Film Review: Eye of the Tiger (1986)

Also known as: The Tiger (international alternative title)
Release Date: November 28th, 1986
Directed by: Richard C. Sarafian
Written by: Michael Thomas Montgomery
Music by: Don Preston
Cast: Gary Busey, Yaphet Kotto, Seymour Cassel, Bert Remsen, Denise Galik, William Smith, Judith Barsi, Kimberlin Brown, Ted Markland

Action Brothers, International Video Entertainment, Scotti Brothers Pictures, 92 Minutes

Review:

“Doing that time in there didn’t do a damn thing for you, did it? You were an asshole then and you’re a ‘bigger’ asshole now!” – Sheriff

Bruh… how did I never know of this movie’s existence? It’s pretty incredible if balls out unapologetic ’80s action is your thing. Why wouldn’t it be your thing? It should be everyone’s thing. We should still have movies like this made, today, as it might’ve stopped Generation Snowflake from existing in the first place.

Shit, I haven’t even told you yet that this stars Gary Busey and Yaphet Kotto! You also get Seymour Cassel playing a crooked, slimy sheriff in league with the villainous biker gang. Plus, you have the insane leader of the biker gang, who is an actor I don’t know, but still came off as completely chilling and intimidating as fuck.

In addition to a biker gang and a lot of motorcycle action, this movie has a bomb dropping bi-plane and a heavily armored, heavily weaponized super truck! I mean, seriously, what’s not to fucking love?!

Alright, so the script is a bit sloppy and the acting is weak once you look passed the four primary characters but the action is solid and you want to see the scumbag pieces of shit get crushed, shot up and blown to bits by Busey, who is actually playing the film’s hero.

Honestly, I wish Busey would’ve gotten to make more movies like this where he just murders the crap out of human garbage. If I had a time machine, I’d go back to 1986 and make a motorcycle vigilante flick with Gary Busey and Rutger Hauer called Murder Brothers. It’d have about seven sequels featuring previously unmentioned brothers replacing the originally leads that noped out after the first movie.

Anyway, this is as high octane as high octane gets. I mean, it’s not Death Wish 3 or anything but I know for a fact that I’m going to revisit this movie a lot over the rest of the years I have on this planet.

More people should know about this picture. I only found out about it because it was in an ’80s action DVD collection that I bought just to get a physical copy of The Exterminator 2. You can get that and this with two other movies in the same set for like nine bucks on Amazon.

Rating: 7.5/10
Pairs well with: other badass ’80s action movies.

Film Review: Top Gun (1986)

Release Date: May 12th, 1986 (New York City premiere)
Directed by: Tony Scott
Written by: Jim Cash, Jack Epps Jr.
Based on: Top Guns by Ehud Yonay
Music by: Harold Faltermeyer
Cast: Tom Cruise, Kelly McGillis, Val Kilmer, Anthony Edwards, Tom Skerritt, Michael Ironside, John Stockwell, Barry Tubb, Rick Rossovich, Tim Robbins, Clarence Gilyard, Whip Hubley, James Tolkan, Meg Ryan, Adrian Pasdar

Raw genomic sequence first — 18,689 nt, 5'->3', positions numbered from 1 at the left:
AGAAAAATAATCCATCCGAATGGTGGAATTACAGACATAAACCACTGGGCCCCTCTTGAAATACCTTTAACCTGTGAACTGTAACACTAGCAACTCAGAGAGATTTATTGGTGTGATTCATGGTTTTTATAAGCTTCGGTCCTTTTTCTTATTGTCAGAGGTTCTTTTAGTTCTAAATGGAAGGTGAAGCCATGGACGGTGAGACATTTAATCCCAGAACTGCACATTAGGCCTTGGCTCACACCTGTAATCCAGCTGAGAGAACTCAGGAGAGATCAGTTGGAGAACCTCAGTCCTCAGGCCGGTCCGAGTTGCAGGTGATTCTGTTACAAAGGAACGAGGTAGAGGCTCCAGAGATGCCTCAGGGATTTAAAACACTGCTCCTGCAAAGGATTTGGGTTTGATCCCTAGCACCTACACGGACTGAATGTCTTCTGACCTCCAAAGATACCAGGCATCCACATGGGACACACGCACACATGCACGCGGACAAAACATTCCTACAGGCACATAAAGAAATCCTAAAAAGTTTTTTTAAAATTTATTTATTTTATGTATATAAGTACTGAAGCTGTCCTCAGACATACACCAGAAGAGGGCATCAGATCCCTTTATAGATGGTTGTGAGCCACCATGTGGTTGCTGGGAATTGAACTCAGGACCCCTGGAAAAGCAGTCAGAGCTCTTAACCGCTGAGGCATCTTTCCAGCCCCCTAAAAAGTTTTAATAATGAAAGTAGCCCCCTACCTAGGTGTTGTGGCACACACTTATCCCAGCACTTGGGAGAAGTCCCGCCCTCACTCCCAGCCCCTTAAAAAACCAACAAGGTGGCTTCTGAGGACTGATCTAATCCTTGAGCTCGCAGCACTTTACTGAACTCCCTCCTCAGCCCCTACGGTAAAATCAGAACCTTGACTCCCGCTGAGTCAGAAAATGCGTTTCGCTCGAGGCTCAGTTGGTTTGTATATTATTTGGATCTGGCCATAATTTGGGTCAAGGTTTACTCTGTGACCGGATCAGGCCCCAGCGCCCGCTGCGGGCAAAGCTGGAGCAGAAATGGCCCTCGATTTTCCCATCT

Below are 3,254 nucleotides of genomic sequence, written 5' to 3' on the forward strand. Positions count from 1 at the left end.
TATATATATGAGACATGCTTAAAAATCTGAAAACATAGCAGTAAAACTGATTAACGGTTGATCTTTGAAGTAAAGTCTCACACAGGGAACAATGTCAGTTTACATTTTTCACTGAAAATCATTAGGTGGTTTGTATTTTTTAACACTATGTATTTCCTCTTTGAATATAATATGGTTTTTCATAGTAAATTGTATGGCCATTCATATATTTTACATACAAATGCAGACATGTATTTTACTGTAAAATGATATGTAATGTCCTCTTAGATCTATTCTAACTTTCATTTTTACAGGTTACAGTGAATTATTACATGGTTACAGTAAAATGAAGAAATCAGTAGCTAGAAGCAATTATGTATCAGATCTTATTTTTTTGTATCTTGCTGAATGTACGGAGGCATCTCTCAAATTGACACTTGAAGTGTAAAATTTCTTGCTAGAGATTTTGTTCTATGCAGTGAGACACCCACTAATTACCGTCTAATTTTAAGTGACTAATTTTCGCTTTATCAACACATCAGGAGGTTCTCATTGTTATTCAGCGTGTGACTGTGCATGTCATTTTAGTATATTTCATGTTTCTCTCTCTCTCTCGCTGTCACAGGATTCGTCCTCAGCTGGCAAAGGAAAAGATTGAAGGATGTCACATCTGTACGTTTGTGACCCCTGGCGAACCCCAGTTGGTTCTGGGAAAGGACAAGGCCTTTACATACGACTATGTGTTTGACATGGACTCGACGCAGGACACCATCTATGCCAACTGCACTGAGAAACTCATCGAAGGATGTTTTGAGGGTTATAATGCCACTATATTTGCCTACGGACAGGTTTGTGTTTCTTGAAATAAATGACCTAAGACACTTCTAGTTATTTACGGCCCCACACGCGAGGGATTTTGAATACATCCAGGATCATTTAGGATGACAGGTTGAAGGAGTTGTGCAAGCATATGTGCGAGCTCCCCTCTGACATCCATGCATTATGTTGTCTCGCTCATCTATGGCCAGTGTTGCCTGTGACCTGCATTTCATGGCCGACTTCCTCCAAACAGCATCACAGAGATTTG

Don Simpson/Jerry Bruckheimer Films, Paramount Pictures, 110 Minutes

Review:

“That was some of the best flying I’ve seen yet. Right up to the part where you got killed. You never, never leave your wing man.” – Jester

If you weren’t around when this movie originally came out, it might be hard to understand how much of an impact it had on pop culture. As a kid and a big fan of G.I. Joe and movies like Iron Eagle and Red Dawn, I thought it was cool as hell. The coolness was also maximized through the casting of Tom Cruise and Val Kilmer, as well as the Kenny Loggins hit song “Danger Zone”.

Also, to my little mind, Maverick was about the coolest f’n name ever!

Anyway, I used to watch this a lot. It’s been years since I’ve seen it though but I wanted to get a fresh take on it before its long-awaited sequel comes out later this year, assuming it’s not delayed again.

While I actually don’t see this as a great film or have the crazy amount of love for it as many from my generation do, it’s still entertaining as hell and it’s really cool simply for the insane visuals of all the fighter jets just doing their thing. The aerial stunt work is f’n phenomenal! That being said, there just wasn’t anything like this when it came out and many have tried to replicate it with less success. Nowadays, they just opt out and go the CGI route but everything you see in this movie is real.

Apart from that, the story is just decent. It doesn’t really grab you or pull you in and it feels like its all just to set up the aerial parts of the movie. While I do like the characters, they also feel grossly underdeveloped. You spend all this time with them but it’s hard to connect to them. Sure, it’s tragic when Goose dies and you understand Maverick’s heartbreak but it doesn’t have as much impact and meaning had we seen these characters fleshed out more.

I think that the movie actually suffers from having a little too much of its best part: the aerial stunts. If that was trimmed down a bit or the film was a wee bit longer and just spent more time developing the core characters, it could’ve been something much better.